|Breakfast at Frank's in Jessup|
It took a little effort to find a place for dinner. Saturday night in Jessup was busy. Our first choice for dining had an hour wait, so we came upon a Famous Dave's barbecue restaurant. Each of us enjoyed our meal.
The plan was to make it as far as South Carolina, so we were not in any rush to leave. Frank's Diner, next door to the Red Roof Inn, served us a very nice breakfast. We made such good time that we decided to push on for Savannah. The GPS said we could make it before dark. But, we decided to stop for dinner just before reaching the city. Love's Seafood had great revues, so we stopped there. Each of us enjoyed our meal at this popular eatery.
We found Mary Joan II just as we left her. JD, at Red Gate Farm met us and directed us to our campsite. Red Gate is a very relaxed RV park in an idyllic setting. The nearby train tracks can either be seen as a nuisance or an attraction. I enjoyed the different signals that the engineers gave for the crossings.
We had a day to spend seeing the city. We parked at the south end of Forsyth Park and walked to the river, passing through the distinctive squares that adorn the stretch of Bull St. from the park to Bay Street. Each one is dedicated to a person connected to Savannah's history. Canopied with moss draped trees and surrounded by elegant historic homes, this is a scenic and serene one mile walk.
We lunched at Huey's on the river. Large picture windows look out onto this busy river with a constant parade of tugs, barges and ocean going container vessels. I had the creole omelet that was filled with fresh local white shrimp in a rich creole sauce. These shrimp are so superior to the shrimp to the frozen farm raised Thailand shrimp we buy in supermarkets at home. This set us on a quest to find the source of said shrimp.
We were told that shrimp could be purchased right at the fishing piers on Tybee Island. We crossed the bridge onto Tybee Island, about 12 miles south of downtown and immediately on our right as we descended from the bridge we saw our source of shrimp. An unnamed fish monger's shack at the end of the short drive advertised fresh shrimp. The muscular and brusque fisher-woman finished serving the only other customer then turned her attention to us. I ordered two pounds of medium shrimp that she quickly began flinging into a a plastic tray with a hole in it that caused half of the shrimp to drop through, back into the display. Sarah and I looked at each other, wondering whether or not to point this out to the woman when my mother spoke up. She looked down at her tray, gave a loud 'hurrumph', grabbed another tray and threw the defective one across the room and resumed filling our order.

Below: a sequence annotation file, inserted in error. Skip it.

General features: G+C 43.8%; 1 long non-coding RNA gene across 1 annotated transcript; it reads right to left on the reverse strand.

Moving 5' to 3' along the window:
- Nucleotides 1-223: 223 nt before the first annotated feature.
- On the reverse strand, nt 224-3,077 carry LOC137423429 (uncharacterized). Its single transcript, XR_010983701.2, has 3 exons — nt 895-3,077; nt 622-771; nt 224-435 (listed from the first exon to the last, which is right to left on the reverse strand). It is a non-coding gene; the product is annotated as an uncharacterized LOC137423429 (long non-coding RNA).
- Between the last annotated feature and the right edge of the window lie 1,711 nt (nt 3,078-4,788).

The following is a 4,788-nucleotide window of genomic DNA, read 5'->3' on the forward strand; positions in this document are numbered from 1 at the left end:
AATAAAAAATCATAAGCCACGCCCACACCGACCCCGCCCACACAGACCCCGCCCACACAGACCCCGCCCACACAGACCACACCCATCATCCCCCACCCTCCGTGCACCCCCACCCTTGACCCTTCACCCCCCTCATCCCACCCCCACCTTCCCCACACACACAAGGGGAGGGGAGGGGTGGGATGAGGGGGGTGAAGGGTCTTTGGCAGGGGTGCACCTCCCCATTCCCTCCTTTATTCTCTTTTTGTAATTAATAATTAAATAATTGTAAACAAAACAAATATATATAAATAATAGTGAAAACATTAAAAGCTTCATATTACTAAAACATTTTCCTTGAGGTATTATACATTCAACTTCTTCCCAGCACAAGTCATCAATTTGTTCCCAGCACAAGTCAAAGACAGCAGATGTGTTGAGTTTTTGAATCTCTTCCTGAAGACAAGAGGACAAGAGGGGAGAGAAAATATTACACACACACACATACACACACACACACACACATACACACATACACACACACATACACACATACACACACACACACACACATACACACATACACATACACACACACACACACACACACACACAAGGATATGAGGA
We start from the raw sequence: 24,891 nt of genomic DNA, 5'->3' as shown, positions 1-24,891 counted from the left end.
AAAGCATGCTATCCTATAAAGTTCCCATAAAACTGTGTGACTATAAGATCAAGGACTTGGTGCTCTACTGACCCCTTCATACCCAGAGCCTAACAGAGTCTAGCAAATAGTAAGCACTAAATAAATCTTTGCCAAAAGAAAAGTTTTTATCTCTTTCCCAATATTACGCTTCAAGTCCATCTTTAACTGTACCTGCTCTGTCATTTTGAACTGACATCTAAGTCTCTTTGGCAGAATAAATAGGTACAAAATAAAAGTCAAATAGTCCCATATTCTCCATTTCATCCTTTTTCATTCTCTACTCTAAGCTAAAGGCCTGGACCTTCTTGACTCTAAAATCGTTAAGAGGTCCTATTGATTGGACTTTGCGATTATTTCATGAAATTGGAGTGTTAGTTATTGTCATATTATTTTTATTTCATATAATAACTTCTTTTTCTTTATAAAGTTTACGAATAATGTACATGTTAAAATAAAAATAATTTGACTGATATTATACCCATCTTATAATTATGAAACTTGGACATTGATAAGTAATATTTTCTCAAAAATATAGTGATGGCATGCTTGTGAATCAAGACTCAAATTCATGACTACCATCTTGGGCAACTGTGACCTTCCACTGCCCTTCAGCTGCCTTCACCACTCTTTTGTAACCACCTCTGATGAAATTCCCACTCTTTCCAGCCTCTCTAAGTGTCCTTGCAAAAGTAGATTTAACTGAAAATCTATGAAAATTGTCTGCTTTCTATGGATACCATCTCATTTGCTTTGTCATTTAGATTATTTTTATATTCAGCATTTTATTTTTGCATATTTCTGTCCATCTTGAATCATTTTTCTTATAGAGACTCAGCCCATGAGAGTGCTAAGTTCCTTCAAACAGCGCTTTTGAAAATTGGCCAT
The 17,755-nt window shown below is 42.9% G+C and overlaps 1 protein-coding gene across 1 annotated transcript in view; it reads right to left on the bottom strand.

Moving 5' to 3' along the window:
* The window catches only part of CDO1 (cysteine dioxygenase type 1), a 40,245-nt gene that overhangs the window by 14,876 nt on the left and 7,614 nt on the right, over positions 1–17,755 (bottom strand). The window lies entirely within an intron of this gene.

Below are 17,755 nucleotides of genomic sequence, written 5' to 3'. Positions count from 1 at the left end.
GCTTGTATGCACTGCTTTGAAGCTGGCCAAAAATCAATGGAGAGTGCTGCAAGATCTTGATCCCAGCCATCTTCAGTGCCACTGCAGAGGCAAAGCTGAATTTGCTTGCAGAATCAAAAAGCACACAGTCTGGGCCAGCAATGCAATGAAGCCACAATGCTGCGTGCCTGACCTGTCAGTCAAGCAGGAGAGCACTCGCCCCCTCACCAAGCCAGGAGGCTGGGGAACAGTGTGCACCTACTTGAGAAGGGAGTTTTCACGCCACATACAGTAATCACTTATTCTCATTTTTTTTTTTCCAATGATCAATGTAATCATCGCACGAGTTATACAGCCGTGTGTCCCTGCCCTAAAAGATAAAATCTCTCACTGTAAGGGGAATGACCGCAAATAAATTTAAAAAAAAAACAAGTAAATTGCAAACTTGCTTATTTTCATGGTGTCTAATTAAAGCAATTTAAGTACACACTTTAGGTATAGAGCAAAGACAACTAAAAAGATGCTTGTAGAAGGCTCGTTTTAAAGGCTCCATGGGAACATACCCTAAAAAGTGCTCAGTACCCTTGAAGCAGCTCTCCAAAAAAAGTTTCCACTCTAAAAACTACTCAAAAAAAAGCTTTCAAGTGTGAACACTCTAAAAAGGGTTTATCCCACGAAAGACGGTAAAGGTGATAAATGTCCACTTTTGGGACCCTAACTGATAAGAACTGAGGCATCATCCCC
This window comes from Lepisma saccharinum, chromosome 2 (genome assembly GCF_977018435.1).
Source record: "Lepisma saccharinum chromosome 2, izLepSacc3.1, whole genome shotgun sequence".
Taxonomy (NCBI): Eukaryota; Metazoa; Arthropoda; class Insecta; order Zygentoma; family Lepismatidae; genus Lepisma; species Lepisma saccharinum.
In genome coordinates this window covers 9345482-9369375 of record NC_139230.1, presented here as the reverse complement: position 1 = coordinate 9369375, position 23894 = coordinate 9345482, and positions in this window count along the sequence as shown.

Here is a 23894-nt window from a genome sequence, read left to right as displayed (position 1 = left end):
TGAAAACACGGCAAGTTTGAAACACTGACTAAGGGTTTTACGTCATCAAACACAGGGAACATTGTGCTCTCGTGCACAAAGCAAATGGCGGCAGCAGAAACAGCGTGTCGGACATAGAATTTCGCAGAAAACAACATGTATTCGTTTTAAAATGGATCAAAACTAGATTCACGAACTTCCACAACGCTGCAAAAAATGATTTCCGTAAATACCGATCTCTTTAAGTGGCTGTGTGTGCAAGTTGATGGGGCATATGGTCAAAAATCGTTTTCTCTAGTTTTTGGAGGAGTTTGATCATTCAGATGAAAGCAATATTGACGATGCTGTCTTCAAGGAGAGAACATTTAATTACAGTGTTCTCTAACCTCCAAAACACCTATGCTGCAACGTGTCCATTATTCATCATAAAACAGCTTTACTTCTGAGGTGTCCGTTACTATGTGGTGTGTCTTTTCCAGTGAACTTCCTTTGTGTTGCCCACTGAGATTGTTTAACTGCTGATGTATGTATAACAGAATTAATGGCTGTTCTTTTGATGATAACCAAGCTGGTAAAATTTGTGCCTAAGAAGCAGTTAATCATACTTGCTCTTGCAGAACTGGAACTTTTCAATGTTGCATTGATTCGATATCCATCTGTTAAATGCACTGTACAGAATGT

A sign offered the availability of fresh local oysters. I asked our merchant how much for the oysters. "Three", she replied. Hoping not to risk her ire, but needing to know what I got for "three", I asked her if that was for a dozen. "Yeah three" she replied. I ordered a dozen oysters. She disappeared out the side door and returned less than a minute later with a large plastic bag half filled with oysters. She Iced everything down and we left with our treasure.
Dinner that evening was Shrimp Diane and oysters on the half shell. We were pleasantly surprised to learn that our fisher-woman was either very generous or couldn't count. Our bag of a dozen oysters for "three" actually contained 15 huge specimens that we thoroughly enjoyed.
Since we only had about 130 miles to go to reach Jacksonville, FL, we were not in any hurry to leave. It is an easy drive on an almost arrow straight road. Sarah found Little Talbot Island State Park in Woodall's directory. She called the park and they said they had one spot that could accommodate our trailer. We arrived early in the afternoon and were directed to a beautiful spot overlooking the marsh. Our campsite is near the boat ramp along the creek. At low tide I could see thousands of oysters a few feet above the water. Being a state park, I assumed that harvesting them would be frowned upon. The temptation was great.
Being Fat Tuesday, we made chicken and sausage gumbo for dinner. I thought I held back on the spice, but I think my mom found it a little 'spicy'.
We stopped in Jacksonville to visit with my classmate, Sue, and her husband, Lance. They moved from Oklahoma just this past November and are now settled into a nice place with room for their two horses. We would have liked to stay longer, but we wanted to get to the Sertoma Youth Camp in Brooksville
We waited for the storm to pass then selected our site. There were already a number of other campers here, but we were able to chose a nice site just a short distance from the pavilion that is the center of the activities for the event.
As newcomers to the Tin Can Tourist Association, we were put through a grueling initiation ceremony at which we learned the secret sign, handshake and the anthem we were required to sing, we finished by reciting the Tin Can Tourist's Oath. Thank you Forest, and all our brother and sister TCTs. We feasted on pizza and wine then watched a presentation on General Motors Parade of Progress given by Hunt Jones.
All the tourists gathered for a hearty breakfast followed an hour later by a caravan to a private collection of automobiles, motorcycles, Cushman Scooters gasoline pumps and advertising signs, as well as juke boxes and old time soda vending machines. Each item perfectly restored. It was like stepping back 50 to 60 years.
A pot luck dinner is planned for this evening. I am making chili and must start preparing. Stay tuned for more adventures.